1. The Lord Jesus, in the now close proximity of His passion, after praying for His disciples, whom He also named apostles, with whom He had partaken of that last supper from which His betrayer had taken his departure on being revealed by the sop of bread, and with whom, after the latter's departure, and before beginning His prayer in their behalf, He had already spoken at length, conjoined all others also who were yet to believe on Him, and said to the Father, "Neither pray I for these alone," that is, for the disciples who were with Him at the time, "but for them also," He adds, "who shall believe on me through their word." Whereby He wished all His own to be understood: not only such as were then in the flesh, but those also who were yet to come. For all that have since believed on Him have doubtless believed, and shall yet believe till He come, through the word of the apostles; for to themselves He had said, "And ye also shall bear witness, because ye have been with me from the beginning;"  and by them was the gospel ministered even before it was written, and every one assuredly who believeth on Christ believeth the gospel. Accordingly, those who He says should believe on Him through their word, are not to be understood as referring only to such as heard the apostles themselves while they lived in the flesh; but others also after their decease, and we, too, born long afterwards, have believed on Christ through their word. For they that were then with Him preached to the others what they had heard from Him; and so their word, that we too might believe, has found its way to us, and wherever His Church exists, and shall yet reach down to posterity, whoever and wherever they be who shall hereafter believe on Him.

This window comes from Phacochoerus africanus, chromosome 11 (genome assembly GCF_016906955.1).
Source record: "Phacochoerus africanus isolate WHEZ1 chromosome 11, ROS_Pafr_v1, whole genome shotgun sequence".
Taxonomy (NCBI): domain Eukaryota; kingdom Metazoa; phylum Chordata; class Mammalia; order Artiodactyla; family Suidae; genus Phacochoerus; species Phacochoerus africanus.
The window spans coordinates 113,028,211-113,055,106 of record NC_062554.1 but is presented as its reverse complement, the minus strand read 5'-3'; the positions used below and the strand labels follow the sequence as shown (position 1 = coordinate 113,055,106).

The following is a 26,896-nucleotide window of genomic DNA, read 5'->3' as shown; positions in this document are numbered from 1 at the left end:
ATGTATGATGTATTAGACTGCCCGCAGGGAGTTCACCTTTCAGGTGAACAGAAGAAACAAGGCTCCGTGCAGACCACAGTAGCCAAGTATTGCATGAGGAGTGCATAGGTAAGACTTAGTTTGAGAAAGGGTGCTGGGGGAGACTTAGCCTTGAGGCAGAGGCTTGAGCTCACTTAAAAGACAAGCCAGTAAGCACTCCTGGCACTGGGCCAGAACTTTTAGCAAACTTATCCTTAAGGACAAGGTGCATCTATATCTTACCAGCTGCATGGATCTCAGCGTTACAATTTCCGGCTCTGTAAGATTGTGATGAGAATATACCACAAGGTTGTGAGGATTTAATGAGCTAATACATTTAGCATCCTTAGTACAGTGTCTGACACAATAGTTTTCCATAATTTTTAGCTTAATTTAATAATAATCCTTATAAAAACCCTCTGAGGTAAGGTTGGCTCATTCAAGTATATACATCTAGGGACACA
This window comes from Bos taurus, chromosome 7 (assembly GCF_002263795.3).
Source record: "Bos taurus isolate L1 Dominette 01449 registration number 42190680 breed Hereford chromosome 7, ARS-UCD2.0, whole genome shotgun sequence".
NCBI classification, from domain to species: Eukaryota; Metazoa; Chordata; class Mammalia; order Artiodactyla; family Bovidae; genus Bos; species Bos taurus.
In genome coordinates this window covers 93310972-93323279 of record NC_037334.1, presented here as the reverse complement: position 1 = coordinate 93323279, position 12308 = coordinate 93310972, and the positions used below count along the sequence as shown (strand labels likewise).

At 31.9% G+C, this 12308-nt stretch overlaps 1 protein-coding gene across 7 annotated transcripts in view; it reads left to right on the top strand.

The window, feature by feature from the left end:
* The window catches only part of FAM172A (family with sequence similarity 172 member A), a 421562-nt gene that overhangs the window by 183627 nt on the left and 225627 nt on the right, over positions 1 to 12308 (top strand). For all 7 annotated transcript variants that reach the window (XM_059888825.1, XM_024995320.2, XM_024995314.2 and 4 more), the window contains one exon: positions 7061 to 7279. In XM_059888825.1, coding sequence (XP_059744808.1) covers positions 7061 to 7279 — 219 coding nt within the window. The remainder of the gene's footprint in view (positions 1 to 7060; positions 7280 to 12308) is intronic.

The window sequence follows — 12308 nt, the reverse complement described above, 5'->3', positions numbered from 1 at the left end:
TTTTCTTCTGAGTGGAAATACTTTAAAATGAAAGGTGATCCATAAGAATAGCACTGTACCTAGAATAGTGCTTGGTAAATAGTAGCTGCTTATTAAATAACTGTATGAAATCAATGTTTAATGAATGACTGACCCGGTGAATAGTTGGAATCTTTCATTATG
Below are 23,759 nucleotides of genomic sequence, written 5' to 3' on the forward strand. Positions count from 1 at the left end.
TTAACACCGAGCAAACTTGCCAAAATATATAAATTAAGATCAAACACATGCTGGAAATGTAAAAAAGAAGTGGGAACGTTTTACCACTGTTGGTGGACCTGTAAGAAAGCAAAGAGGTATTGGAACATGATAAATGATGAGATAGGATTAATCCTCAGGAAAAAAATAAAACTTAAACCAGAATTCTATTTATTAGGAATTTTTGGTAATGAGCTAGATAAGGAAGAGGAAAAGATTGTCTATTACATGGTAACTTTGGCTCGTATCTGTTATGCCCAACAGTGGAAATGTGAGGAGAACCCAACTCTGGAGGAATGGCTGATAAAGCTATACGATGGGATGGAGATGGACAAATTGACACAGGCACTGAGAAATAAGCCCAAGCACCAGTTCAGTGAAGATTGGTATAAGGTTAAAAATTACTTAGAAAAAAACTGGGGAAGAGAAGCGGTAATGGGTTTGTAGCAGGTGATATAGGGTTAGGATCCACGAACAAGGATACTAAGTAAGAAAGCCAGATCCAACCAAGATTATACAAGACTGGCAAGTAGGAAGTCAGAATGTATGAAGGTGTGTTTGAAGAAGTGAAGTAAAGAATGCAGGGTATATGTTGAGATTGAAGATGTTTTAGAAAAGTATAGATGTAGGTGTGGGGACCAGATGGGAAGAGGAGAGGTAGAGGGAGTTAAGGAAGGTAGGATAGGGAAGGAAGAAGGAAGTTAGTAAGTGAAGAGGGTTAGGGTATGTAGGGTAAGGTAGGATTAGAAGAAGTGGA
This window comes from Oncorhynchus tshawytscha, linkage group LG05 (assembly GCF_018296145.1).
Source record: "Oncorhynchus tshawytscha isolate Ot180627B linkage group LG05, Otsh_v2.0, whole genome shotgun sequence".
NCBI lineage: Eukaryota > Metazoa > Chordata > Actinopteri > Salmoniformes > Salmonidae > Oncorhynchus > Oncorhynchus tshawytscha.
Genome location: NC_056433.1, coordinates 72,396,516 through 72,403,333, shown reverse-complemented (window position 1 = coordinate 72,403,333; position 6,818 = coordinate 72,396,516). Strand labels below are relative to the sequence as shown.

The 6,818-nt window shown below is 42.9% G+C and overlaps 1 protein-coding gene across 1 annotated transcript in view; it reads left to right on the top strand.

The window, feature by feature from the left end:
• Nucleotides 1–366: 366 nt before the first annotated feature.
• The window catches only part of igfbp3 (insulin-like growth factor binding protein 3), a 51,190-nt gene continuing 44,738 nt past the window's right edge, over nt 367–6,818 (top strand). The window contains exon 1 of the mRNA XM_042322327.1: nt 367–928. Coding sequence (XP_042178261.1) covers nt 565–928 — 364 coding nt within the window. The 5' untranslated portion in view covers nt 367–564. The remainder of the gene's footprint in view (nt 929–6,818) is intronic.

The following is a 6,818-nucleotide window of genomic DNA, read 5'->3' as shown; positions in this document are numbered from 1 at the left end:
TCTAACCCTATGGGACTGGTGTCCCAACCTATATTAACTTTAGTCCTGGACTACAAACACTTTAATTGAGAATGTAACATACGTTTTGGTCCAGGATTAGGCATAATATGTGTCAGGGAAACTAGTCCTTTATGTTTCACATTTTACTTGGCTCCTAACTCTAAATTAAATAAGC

2. In this prayer, therefore, Jesus may seem to have omitted praying for some of His own, unless we carefully examine His words in the prayer itself. For if He prayed first for those, as we have already shown, who were then with Him, and afterwards for those also who should believe on Him through their word, it may be said that He prayed not for those who were neither with Him when He so spake, nor afterwards believed through their word, but had done so at some previous time either of themselves, or in some other supposable manner. For was Nathanael with Him at that time?  Was Joseph of Arimathea, who begged His body from Pilate, and of whom this same evangelist John testifies that he was already His disciple?  Were His mother, Mary, and other women who, we know from the Gospel, had been prior to that time His disciples? Were those with Him then, of whom this evangelist John frequently says, "Many believed on Him"?  For whence came the multitude of those who, with branches of trees, partly preceded and partly followed Him as He sat on the ass, saying, "Blessed is He that cometh in the name of the Lord;" and along with them the children of whom He Himself declared that the prophecy had been uttered, "Out of the mouth of babes and of sucklings Thou hast perfected praise"?  Whence the five hundred brethren, to all of whom at once He would not have appeared after His resurrection  had they not previously believed on Him? Whence that hundred and nine who, with the eleven, were a hundred and twenty, when, being assembled together after His ascension, they waited and received the promise of the Holy Spirit?  Whence came all these, save from those of Whom it was said, "Many believed on Him"? For them, therefore, the Saviour did not at this time pray, seeing it was for those He prayed who were then with Him, and for others not who had already, but who were yet to believe on Him through their word. But these were certainly not with Him on that occasion, and had already believed on Him at some previous period. I say nothing of the aged Simeon, who believed on Him when an infant; of Anna the prophetess;  of Zachariah and Elisabeth, who prophesied of Him before He was born of the Virgin;  of their son John, His forerunner, the friend of the Bridegroom, who both recognized Him in the Holy Spirit, and preached Him in His absence, and pointed Him out when He was present to the recognition of others;  -- I say nothing of these, as it might be replied that He ought not to have prayed for such when dead, who had gone hence with their great merits, and having met with a welcome reception were now at rest; for a similar answer is also given in connection with the righteous of olden time. For which of them could have been saved from the damnation awaiting the whole mass of perdition, which has been caused by one man, had he not believed, through the revelation of the Spirit, in the one Mediator between God and men as yet to come in the flesh? But behoved He to pray for the apostles, and not to pray for so many who were still alive, but were not then with Him, and had already at some previous period been brought to the faith? Who is there that would say so?